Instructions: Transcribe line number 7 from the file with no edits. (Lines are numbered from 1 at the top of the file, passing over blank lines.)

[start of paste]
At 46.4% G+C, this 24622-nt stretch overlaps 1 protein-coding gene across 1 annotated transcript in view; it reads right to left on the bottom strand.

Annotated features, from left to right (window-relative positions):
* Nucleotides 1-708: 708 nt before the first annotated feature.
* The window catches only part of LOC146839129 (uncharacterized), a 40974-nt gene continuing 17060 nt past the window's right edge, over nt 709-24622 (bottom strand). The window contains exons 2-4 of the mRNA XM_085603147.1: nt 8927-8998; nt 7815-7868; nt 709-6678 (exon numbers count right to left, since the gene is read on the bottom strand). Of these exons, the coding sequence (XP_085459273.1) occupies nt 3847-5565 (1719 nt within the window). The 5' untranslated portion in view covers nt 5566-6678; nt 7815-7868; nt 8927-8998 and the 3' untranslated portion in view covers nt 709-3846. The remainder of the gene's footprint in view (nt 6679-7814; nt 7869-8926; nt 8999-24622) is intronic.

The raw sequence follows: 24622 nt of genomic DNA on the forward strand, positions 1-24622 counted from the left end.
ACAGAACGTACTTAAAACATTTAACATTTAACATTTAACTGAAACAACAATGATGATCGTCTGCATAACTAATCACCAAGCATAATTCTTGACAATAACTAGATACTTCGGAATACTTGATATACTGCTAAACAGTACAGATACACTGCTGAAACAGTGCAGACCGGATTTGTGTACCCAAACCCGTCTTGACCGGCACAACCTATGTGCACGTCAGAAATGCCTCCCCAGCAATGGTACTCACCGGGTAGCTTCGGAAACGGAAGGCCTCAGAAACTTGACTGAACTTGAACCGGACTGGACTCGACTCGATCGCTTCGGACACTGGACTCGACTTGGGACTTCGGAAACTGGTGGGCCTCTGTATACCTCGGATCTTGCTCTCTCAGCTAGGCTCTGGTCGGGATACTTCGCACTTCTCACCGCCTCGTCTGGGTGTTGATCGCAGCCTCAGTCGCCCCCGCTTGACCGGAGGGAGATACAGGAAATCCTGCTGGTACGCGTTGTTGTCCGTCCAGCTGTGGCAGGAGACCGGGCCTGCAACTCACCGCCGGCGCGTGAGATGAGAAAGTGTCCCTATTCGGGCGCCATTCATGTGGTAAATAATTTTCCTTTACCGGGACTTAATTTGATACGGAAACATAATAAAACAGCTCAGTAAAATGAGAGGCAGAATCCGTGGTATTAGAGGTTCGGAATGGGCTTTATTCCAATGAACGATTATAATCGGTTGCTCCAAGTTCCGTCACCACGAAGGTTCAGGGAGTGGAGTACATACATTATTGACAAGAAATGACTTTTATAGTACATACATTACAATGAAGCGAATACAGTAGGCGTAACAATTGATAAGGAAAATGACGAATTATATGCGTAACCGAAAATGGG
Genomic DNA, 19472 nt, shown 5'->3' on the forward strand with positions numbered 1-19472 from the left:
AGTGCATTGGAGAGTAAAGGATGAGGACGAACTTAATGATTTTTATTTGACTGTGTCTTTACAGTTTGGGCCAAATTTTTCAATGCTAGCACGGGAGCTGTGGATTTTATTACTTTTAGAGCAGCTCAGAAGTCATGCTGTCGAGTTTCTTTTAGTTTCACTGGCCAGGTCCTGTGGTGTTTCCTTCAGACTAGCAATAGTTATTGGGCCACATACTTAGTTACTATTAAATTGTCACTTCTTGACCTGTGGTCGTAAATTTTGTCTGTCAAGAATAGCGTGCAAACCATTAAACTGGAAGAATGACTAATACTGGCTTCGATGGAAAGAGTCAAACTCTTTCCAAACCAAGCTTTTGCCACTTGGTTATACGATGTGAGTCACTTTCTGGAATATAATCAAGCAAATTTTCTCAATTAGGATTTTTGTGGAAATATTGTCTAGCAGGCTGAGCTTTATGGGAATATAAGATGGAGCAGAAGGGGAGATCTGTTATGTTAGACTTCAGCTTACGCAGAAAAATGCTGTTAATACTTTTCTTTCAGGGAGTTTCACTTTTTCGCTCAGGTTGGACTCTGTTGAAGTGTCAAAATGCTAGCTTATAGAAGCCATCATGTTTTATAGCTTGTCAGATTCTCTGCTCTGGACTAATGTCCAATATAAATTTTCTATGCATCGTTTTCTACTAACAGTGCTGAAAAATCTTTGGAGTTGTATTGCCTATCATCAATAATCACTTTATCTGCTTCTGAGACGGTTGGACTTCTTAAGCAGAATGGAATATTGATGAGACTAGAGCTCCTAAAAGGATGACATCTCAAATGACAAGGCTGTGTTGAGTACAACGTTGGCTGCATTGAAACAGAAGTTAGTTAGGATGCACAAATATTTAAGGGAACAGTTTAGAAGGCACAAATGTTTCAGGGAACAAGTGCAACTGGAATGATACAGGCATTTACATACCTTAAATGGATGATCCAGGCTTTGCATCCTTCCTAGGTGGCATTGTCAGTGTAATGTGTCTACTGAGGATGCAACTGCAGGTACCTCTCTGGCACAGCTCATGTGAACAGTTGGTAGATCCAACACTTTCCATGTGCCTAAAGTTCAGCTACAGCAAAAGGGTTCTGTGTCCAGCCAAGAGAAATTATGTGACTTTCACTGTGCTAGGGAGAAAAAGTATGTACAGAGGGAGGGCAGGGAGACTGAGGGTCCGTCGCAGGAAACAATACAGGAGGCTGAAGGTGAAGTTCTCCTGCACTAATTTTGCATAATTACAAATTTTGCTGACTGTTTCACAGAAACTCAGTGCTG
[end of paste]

Genomic DNA, 19472 nt, shown 5'->3' on the forward strand with positions numbered 1-19472 from the left: